When I tried to take it through Roth’s family key to North American spiders, it went precisely nowhere. “Well,” said I, “this spider is now officially upgraded from ‘curious’ to ‘bizarre.'” Finally the excellent keys on the Spiders of Europe website led to the answer: the appearance of only two spinnerets (most spiders have six) made this spider a member of Zodariidae, a family not known from Washington and never before seen by me; the species is Zodarion rubidum.
Zodarion rubidum is widespread in southern and central Europe, and was found introduced in a Pennsylvania quarry in 1967. By 1999 it had spread to Colorado, and now it’s here in Washington state! (P.S., this spider has no common name at all.) Excited by her new find (an adult female), Laurel re-checked the May 9 sample, and it included an adult male Zodarion! What’s more, she also had juvenile Zodarion from two sites in Pierce County. So it’s definitely part of the Washington fauna now.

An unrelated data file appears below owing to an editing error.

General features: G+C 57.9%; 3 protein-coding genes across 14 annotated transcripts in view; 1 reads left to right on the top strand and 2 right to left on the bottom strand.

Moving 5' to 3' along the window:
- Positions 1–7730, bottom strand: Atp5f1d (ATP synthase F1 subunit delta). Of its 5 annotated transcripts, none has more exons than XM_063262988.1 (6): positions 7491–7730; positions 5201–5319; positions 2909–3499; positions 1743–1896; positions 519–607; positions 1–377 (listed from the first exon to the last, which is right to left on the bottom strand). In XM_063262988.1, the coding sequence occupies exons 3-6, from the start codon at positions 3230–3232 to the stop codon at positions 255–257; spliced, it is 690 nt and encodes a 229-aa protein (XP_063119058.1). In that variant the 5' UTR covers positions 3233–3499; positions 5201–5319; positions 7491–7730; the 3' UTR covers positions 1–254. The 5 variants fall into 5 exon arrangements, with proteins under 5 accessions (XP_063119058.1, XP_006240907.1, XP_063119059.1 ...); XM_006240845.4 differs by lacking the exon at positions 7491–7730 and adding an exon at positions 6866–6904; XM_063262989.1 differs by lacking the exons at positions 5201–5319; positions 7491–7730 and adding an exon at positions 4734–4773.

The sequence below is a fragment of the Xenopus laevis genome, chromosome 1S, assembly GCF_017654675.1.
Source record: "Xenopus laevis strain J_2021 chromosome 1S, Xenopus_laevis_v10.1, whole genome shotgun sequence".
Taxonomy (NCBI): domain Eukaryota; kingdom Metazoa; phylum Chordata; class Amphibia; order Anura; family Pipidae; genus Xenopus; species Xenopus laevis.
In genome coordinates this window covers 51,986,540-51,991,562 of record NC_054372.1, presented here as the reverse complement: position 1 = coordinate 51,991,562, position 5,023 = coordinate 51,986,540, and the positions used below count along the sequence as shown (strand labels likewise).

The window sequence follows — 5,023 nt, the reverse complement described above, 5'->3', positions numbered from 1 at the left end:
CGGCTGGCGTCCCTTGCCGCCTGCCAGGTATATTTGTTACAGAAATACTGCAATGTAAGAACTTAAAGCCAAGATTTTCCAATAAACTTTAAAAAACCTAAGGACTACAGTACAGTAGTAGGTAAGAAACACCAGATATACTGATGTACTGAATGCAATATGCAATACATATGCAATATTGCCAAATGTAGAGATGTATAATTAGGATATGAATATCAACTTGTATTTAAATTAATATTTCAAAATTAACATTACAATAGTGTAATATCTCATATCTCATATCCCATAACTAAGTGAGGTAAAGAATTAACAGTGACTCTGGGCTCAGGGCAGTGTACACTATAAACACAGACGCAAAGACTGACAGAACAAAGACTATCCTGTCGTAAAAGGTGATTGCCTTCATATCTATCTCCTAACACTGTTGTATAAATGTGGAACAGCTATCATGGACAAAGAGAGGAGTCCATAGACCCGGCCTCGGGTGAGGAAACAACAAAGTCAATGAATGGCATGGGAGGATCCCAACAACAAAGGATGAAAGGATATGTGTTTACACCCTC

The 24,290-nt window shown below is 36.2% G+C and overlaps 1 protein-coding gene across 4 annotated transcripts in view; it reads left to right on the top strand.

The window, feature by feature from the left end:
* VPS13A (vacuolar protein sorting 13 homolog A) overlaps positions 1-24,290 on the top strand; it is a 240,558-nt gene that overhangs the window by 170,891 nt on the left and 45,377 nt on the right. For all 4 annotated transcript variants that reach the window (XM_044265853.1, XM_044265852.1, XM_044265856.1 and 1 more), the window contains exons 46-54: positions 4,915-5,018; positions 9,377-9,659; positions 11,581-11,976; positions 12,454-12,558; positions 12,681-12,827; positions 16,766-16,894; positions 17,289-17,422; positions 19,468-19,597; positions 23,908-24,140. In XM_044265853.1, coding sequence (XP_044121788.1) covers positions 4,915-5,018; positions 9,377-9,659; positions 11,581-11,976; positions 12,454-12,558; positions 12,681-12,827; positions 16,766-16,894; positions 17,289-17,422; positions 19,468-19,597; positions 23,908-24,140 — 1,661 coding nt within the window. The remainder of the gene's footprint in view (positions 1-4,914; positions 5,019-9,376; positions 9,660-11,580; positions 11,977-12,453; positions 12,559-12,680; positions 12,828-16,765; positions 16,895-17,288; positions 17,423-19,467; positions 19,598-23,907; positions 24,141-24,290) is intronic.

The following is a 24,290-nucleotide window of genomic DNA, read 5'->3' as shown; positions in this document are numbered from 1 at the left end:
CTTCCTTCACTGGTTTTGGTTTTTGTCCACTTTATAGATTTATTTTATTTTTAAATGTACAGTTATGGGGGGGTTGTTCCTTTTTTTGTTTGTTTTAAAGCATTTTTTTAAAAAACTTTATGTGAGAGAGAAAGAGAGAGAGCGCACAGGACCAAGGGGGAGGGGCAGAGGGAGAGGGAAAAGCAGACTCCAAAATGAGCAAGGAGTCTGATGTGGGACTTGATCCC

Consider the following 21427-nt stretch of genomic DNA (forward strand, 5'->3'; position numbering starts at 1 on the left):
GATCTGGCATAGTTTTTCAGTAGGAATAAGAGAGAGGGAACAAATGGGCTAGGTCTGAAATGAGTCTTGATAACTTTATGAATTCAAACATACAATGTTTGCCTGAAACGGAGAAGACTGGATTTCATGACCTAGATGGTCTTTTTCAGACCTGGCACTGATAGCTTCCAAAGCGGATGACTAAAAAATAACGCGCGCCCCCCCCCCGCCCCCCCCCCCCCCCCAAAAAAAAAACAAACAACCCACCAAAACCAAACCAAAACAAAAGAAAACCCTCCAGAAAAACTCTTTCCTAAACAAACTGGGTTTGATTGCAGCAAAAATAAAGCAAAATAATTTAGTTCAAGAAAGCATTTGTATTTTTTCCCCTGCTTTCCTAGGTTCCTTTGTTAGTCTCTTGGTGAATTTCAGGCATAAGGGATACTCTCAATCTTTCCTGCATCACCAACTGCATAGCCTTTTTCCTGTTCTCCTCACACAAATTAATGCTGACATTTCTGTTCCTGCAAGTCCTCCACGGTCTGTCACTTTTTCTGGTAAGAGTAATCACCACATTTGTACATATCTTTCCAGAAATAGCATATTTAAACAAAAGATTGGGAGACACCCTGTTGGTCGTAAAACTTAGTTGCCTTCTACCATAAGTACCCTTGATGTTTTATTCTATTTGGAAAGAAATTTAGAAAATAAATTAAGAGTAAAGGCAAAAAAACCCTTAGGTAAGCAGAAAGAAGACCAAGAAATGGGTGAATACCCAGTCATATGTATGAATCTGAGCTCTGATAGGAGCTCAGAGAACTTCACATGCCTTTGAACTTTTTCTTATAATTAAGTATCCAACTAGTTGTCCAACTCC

This 4-millimeter-long spider has some interesting habits. It is an obligate myrmecophage: in other words, it will not take any prey but ants (which most spiders won’t eat at all). When at rest, it lives in a little igloo-shaped structure make of tiny pebbles and debris fastened together with silk. It favors the habitat of loose rock slopes at the sides of railroad tracks, and some writers suspect the species spreads to new habitats along railroads. The Gold Bar site is only 178 meters from the BNSF Railroad tracks.
Meanwhile, in early June, volunteer Ben Diehl was weeding a garden plot in front of the apartment building where he lives in Burlington, Washington. He had a vial handy to collect any spiders that turned up among the weeds. Just before departing the Burke for his new full-time job, he handed this vial to me, and I finally looked through it at the end of July.
One of the seven spider specimens was very unfamiliar! It seemed to be in the family Amaurobiidae, but didn’t match any known species or even genus. Finally I went back to the good old Spiders of Europe website, only to find I had the first Washington specimen of a species with the tongue-twisting name Badumna longinqua. It is currently placed in the family Desidae, not previously known from Washington.
Article Source: Burke Museum